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Dome Sweet Dome

Nader Khalili's low-cost, eco-friendly domes could help shelter the world's needy.


In the scrubby desert near Hesperia, about 100 miles east of Los Angeles, a sun-bleached sign for Cal-Earth barely hints at what goes on behind the iron gate. A bold vision is taking shape from the mind of the slim, bearded man who runs the institute.

Nader Khalili, 63, sees an end to global shelter problems in the mud houses he builds in the backyard of the 15-year-old California Institute of Earth Art and Architecture's 7 1/2-acre compound. There, Khalili and a staff of volunteer architects, engineers and students, develop survivalist housing from basic building materials using funds he earns by lecturing, writing and offering apprenticeship programs. Dome-shaped adobe prototypes, made from the dirt he walks on, are an unlikely tool for social change, yet they have attracted NASA scientists, the United Nations, a leper colony in India, and Byzantine Catholic monks building an abbey. The appeal is mainly practical. The domes are cheap and easy to build as well as environmentally sound.

Visions of ecological housing for the world's 2 billion people who lack decent shelter came to Khalili during a long motorcycle trip through the Middle Eastern desert in the '70s. He was miles away from the corporate high-risers he had been engineering in cities from Los Angeles to Tehran. When he wasn't putting up tall buildings, he lectured about the latest architectural techniques to professionals and students around the world. "I used to breathe, eat and sleep high-risers," he says. His desert odyssey changed all that. He decided he couldn't go back to steel superstructures, asbestos ceilings and walls covered with lead-based paint.

Still, his past and present are not as disconnected as they seem. The skyscrapers were monuments to the latest technology of the time; the domes, with their mosque-like shapes, are what people need now, he says.

A 'Tangible Spirituality'

Once Khalili explains that he was born a Muslim in Iran and his grandmother raised him on Sufi mystics' poetry, the look of his domes begins to make sense. "My structures are tangible spirituality."

Ten years ago, he began translating the poems of Jalaluddin Rumi, who was born in 13th century Persia (modern-day Afghanistan). An expert in Islamic law and a Persian language scholar, Rumi's work is generating a renewed interest in Sufi poetry. His tomb in Konya, Turkey, is now a pilgrimage site. Rumi's poetry taught Khalili that earth, water, air and fire are the basic elements of life. For an engineer familiar with desert climates, those elements became mud bricks formed into half-moon-shaped houses left to bake in the sun.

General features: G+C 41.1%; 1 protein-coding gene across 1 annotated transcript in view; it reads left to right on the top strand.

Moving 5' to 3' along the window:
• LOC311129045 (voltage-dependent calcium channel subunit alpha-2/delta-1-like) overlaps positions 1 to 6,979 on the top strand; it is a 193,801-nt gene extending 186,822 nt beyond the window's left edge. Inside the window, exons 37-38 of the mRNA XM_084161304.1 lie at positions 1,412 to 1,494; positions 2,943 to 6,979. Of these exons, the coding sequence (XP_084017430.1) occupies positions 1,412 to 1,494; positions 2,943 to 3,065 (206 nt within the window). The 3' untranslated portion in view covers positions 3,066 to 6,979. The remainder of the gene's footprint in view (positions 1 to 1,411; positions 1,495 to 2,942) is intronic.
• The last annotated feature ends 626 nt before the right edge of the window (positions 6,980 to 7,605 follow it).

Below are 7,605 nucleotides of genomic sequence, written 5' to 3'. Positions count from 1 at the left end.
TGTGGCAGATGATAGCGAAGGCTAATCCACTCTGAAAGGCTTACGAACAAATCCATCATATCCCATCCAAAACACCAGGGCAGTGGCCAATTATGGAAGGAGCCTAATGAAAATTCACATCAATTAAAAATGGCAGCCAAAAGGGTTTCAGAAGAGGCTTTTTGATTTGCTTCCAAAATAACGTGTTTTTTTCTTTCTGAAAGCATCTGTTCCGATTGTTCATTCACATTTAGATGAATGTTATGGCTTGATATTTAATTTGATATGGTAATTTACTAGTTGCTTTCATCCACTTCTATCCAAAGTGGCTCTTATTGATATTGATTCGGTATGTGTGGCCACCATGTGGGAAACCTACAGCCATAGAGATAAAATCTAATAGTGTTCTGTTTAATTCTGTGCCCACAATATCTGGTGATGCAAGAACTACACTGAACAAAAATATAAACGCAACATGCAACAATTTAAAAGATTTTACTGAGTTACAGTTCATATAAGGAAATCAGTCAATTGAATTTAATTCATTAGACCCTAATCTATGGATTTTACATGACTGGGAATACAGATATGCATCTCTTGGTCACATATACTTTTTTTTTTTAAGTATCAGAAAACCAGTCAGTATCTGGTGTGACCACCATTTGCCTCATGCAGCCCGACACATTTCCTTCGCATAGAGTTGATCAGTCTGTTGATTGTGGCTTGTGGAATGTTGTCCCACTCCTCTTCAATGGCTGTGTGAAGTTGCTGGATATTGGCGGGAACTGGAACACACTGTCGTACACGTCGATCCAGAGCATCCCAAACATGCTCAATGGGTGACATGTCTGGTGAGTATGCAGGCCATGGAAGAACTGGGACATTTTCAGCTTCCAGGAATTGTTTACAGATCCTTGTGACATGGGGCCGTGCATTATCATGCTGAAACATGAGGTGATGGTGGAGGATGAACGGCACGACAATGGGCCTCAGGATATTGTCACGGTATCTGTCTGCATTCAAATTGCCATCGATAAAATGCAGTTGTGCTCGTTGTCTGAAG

Later, when his work caught the attention of the U.N., he used sandbags instead of brick molds because they are readily available in disaster areas. Now he is experimenting with plastic-bag tubing that is light to transport. A dome 18 feet in diameter costs about $300 in building materials.

For all their humble materials, the domes feel luxurious inside. The "Rumi" dome has walls dotted with small openings for a lacy effect, and a floor made of clay bricks. Another house, a mud brick "mansion" made from a cluster of nine domes, has arched windows with latches that open like a ship's portholes, and a Persian carpet in the living room. On a hot summer day, the domes stay about 20 degrees cooler than the outside temperature, which averages around 115 degrees.

When Khalili presents his construction techniques to NASA, he talks about economics. It is cheaper to build with materials native to the planet they're on than haul steel and concrete from Earth. "I show them how they can pick up what is under their feet on Mars and build a colony." He does not have a contract, but talks continue.

NASA scientists appreciate the simplicity. "We in aerospace are a very trendy group," says Madhu Thangavelu, an engineer and architect who has done consulting work for NASA and will teach a course in space exploration architecture this fall at UCLA. "Then someone like Nader comes along, who says that from time immemorial humans have built the same way, not using trendy materials, but what is under their feet.

"Most of his structures are built by hand by one or two people. That system is very compatible to building on other planets. He talks about his approach in terms of Sufism, but it appeals to a universal philosophy."

For Sufis, who make up the mystical branch of Islam, the hands are a link to the subconscious, Khalili says. Sometimes it is better to use your hands and forget your head, your thinking mind, he suggests. It helps open the way for a personal experience of God, which is a mystic's ultimate goal.

During his meeting with NASA's department of small business research concerning a Mars housing prototype, Khalili did not mention that Rumi is his spiritual consultant. But Khalili has solved building problems by reading the poet. Once, when he worried that his adobe domes were starting to crack, the mystic's poetry helped him out.

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